Oak for Herbal Naturopathy: properties, benefits, uses, side effects

Oak is a plant belonging to the Oleaceae family. Useful against stress and to promote rest, it has a sedative, soothing and antioxidant action. Let’s find out better.

Properties of oak

The use of oak extracts has been a widespread practice and has been known since ancient times: acorn, roots and bark contain numerous active ingredients due above all to the presence of tannins such as catechins and ellagitannins; flavonoids such as quercetin; and, finally, resins and pectins very abundant in the protoplast.

The properties deriving from such a phytocomplex are known to both folk medicine and official science: oak is an antidiarrheal, antihemorrhagic, analgesic, astringent, febrifuge, antiseptic.

It is also used to promote sweating, to facilitate scarring and to regulate the intestine and sebaceous secretions.

How to use

The use as a natural remedy therefore sees the use of extracts from acorns, bark, buds, flowers and oak roots.

INTERNAL USE: herbal teas and oak decoctions can be drunk safely as in the case of gastrointestinal infections and diarrhea, while for the internal use of the extracts it is good to stay in percentages not exceeding 2%. The dry extract is also limited to 1%.
Bach flowers have an oak remedy which is called Oak which is capable of bringing fortitude, tenacity, perseverance and even physical strength just as the oak tree represents. Bach’s remedy is obtained precisely from the flowers of the oak.

EXTERNAL USE: the use of 10% mother tinctures are used for healing compresses, to soothe hemorrhoids and anal fissures, to prevent infections. The infusion or decoction is used to wash and lower the production of dandruff and control sweating of the skin.

Mouth rinses and gargles with oak infusion or decoction are indicated for the entire oral cavity as they have haemostatic, astringent, anti-inflammatory and even analgesic properties.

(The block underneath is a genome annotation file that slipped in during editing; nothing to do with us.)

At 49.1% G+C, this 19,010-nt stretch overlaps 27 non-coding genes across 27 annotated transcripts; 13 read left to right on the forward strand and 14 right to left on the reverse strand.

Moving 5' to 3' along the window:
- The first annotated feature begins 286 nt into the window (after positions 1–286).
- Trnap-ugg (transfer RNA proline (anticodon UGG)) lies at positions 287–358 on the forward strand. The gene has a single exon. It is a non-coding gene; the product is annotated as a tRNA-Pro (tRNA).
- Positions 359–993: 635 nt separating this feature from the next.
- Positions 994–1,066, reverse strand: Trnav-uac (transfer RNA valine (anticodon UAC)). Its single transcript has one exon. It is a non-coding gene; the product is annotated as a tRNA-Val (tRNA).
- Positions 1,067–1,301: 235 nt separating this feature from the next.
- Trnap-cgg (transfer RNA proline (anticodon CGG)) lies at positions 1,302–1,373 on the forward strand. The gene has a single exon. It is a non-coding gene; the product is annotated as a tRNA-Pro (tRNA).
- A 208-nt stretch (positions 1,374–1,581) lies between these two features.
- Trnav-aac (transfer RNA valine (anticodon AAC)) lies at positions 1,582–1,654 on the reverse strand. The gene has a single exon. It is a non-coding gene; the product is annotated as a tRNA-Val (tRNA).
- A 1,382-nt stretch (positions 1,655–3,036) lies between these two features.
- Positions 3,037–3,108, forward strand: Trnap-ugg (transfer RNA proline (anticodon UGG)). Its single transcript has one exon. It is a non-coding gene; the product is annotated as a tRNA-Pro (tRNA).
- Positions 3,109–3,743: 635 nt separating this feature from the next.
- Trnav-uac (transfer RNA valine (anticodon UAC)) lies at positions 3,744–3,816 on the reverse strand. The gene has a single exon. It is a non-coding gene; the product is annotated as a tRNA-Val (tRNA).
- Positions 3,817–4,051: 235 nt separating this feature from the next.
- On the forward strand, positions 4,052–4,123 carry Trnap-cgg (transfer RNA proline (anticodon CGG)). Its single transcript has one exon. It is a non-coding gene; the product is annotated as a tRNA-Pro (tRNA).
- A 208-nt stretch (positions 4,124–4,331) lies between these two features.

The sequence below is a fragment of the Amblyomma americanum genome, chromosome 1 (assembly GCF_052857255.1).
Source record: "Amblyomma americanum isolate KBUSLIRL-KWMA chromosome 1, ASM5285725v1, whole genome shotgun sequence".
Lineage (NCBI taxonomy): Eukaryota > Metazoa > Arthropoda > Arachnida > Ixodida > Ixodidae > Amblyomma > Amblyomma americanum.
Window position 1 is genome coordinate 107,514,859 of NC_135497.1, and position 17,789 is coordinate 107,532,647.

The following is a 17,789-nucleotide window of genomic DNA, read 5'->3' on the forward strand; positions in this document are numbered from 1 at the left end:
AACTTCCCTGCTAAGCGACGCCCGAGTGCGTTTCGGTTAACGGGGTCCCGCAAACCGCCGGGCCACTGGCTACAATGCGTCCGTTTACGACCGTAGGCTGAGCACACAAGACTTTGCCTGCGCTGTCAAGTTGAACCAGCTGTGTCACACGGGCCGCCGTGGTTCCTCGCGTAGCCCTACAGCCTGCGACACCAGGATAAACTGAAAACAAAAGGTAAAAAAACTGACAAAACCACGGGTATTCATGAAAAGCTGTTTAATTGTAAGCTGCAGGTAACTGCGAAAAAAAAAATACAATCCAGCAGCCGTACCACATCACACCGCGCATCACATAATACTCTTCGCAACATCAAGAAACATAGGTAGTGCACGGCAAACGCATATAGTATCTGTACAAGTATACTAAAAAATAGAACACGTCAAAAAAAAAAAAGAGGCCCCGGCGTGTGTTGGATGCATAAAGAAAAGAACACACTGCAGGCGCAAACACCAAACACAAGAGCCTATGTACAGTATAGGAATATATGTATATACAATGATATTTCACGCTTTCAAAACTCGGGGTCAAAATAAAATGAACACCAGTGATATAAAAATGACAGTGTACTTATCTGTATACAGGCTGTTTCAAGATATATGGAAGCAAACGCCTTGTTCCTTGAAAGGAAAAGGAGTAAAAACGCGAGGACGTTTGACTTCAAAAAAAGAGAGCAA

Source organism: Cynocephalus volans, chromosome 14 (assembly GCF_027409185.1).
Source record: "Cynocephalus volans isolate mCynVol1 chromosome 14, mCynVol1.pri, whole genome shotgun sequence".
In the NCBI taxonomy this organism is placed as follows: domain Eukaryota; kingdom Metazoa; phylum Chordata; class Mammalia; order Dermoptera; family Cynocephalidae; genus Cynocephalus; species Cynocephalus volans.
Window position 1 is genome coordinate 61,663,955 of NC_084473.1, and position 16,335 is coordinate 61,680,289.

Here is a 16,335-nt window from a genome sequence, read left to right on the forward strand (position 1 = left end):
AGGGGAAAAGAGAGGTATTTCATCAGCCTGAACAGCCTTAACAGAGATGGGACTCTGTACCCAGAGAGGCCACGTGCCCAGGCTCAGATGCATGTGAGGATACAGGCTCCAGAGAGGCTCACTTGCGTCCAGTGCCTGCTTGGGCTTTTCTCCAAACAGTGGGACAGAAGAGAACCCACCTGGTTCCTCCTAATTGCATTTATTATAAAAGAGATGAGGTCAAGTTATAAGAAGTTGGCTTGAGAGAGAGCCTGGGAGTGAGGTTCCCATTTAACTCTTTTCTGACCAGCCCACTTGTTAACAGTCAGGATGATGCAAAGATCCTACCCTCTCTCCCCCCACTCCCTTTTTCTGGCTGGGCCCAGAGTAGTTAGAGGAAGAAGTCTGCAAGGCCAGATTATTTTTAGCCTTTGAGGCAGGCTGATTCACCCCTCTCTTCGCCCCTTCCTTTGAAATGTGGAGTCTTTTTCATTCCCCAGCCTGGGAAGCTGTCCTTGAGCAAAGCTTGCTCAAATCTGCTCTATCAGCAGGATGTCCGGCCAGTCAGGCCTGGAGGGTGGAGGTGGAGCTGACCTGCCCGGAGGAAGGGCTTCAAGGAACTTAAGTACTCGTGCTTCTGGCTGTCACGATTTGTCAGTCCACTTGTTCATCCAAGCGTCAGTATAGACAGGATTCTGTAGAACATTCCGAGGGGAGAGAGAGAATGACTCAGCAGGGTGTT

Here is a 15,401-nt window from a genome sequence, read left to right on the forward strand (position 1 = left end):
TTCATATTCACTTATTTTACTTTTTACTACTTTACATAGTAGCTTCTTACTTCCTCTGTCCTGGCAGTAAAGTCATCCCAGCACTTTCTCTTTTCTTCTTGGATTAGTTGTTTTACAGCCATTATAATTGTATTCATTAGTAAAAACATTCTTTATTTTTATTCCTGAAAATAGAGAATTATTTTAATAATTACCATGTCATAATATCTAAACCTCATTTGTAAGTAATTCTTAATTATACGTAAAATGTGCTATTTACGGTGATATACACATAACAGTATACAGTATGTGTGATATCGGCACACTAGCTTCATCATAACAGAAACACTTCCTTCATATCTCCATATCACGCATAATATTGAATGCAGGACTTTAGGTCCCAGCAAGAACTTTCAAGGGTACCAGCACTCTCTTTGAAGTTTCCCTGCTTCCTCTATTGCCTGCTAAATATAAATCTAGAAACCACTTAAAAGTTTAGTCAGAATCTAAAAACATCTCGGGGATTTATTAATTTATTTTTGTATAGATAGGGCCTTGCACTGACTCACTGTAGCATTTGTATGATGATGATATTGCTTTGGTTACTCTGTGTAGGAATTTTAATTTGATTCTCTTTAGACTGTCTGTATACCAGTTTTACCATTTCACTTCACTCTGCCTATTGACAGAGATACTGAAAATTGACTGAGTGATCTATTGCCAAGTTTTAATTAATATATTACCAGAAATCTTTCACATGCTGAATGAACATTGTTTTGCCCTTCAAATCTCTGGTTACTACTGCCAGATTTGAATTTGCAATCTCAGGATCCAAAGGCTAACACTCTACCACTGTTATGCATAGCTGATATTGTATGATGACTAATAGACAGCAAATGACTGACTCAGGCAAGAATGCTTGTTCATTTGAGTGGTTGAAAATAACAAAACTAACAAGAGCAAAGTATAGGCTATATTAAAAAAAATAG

Contraindications of oak

The great variety and quantity of tannins present in oak extracts can irritate particularly sensitive individuals or those prone to allergies. Furthermore, they can interact with any pharmacological treatments.

Description of the plant

The generic name of oak is used to indicate a great variety of species of the genus Quercus, which includes very common plants such as holm oak, cork, oak and downy oak, English oak, Turkey oak, fragno, thorny oak and other minor species.

Some of these species are known for their grandeur and their solidity: some trees can reach up to 30 meters. The shape of the leaves is particularly variable depending on the species while the fruit produced is always and only the acorn, composed of a woody cap that only partially covers the single seed. Usually, for the extraction of natural products, the oak with the scientific name Quercus robusta, also called English oak, is used.

Habitat of the quercia

The various oak species find their ideal habitat in the northern hemisphere of the planet: North America, Europe, part of Asian Russia and a portion of northern Africa. It is able to withstand both cold and rainy climates and semi-tropical and semi-desert climatic areas.


Oak has always been used by man not only for its versatile and precious wood, ideal both for construction and for the construction of barrels where alcohol to rest, but also as an archetype, a symbol of solidity and endurance.

As a symbol it is frequently used both in heraldry and in politics and in vexillology. It is found in many myths and religions: it is a basic symbol of Baltic mythology, it is the sacred tree to Zeus and Thor and was fundamental for the Druidic cults.

In California it is possible to come across Jurupa Oak, considered the oldest living being on earth: a 13,000-year-old colony of oak clones.

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